On the base level, this model has always been true. Employers search their networks and hire largely for potential. Those looking to be hired organize their lives to create stories they can tell and to get into the right networks. The potential new hire is tested more for general traits like intelligence and personality rather than specific skills. The new hire then learns those specific skills on the job.

We used to bullshit, but we had the decency to feel bad about it and to try to avoid being caught. 

The base level isn’t great, but it’s livable. Maya inhabits a dystopian nightmare.

What changed?

IV: Use Your Illusion

We used to want other people in Hard Mode. We used what signals we had available because that was what was available.

You tried to bullshit the interviewer. The interviewer tried to sniff out your bullshit. If he did, he wasn’t happy.

What a coincidence! Really great to see you! This has nothing to do with that exciting new position.

That did not preclude the admiration of especially worthy bullshitting, but you would still rather actually fool them, and they did not want to be fooled. 

We were showing that we were striving. We proved we were in Hard Mode. It was important that we hit targets that mattered. Aiming for the metric was cheating. We still also aimed for those metrics, of course. We weren’t idiots.  But we pretended not to.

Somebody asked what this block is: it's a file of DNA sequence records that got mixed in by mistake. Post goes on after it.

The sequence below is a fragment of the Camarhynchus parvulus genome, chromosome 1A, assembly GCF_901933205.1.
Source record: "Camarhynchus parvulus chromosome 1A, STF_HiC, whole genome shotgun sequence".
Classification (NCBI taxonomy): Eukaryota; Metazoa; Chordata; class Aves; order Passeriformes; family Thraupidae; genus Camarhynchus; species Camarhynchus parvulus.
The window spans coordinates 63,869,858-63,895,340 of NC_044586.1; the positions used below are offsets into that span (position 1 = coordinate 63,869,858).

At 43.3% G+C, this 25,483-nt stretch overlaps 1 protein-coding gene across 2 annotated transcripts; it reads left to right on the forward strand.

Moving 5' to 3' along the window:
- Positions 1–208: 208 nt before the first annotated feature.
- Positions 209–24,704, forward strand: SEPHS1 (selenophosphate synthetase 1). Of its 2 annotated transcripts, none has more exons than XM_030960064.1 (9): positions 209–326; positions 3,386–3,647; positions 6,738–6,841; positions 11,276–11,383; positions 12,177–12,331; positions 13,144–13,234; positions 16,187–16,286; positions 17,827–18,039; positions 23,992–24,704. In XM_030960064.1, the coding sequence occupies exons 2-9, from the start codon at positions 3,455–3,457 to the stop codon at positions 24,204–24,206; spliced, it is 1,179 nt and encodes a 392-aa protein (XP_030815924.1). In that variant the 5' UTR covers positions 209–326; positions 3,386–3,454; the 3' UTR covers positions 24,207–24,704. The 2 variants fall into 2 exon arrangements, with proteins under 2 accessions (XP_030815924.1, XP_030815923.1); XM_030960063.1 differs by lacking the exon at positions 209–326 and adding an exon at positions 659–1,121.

This is what students (used to?) do when applying to colleges. Students pack their days with unique activities and projects. They explain they are unique and special, and find this school unique and special. They hire consultants to make it all sound natural and earnest. The schools know the students do that, and adjust. Student is caught in Easy Mode are punished.

Maya Millennial is doing the exact opposite of that when she bullshits. Maya fools no one into thinking she isn’t bullshitting. Everyone knows. She admits it.

If she did fool you, she would be sad about that. You would not appreciate her well-honed bullshitting skills. She even admits and talks about that. 

She is trying to fool you into thinking she’s a better bullshitter. She’s screaming how well she can like these premium mediocre things. If she can do that, imagine what she can pretend to do for your company! What spunk!

Bullshitting about bullshitting is also bullshitting, so bullshitting about bullshitting about bullshitting is also bullshitting about bullshitting, and hence also bullshitting. Once you go meta you form a strange loop. By showing off her skill anywhere in the loop, Maya shows off her skill anywhere.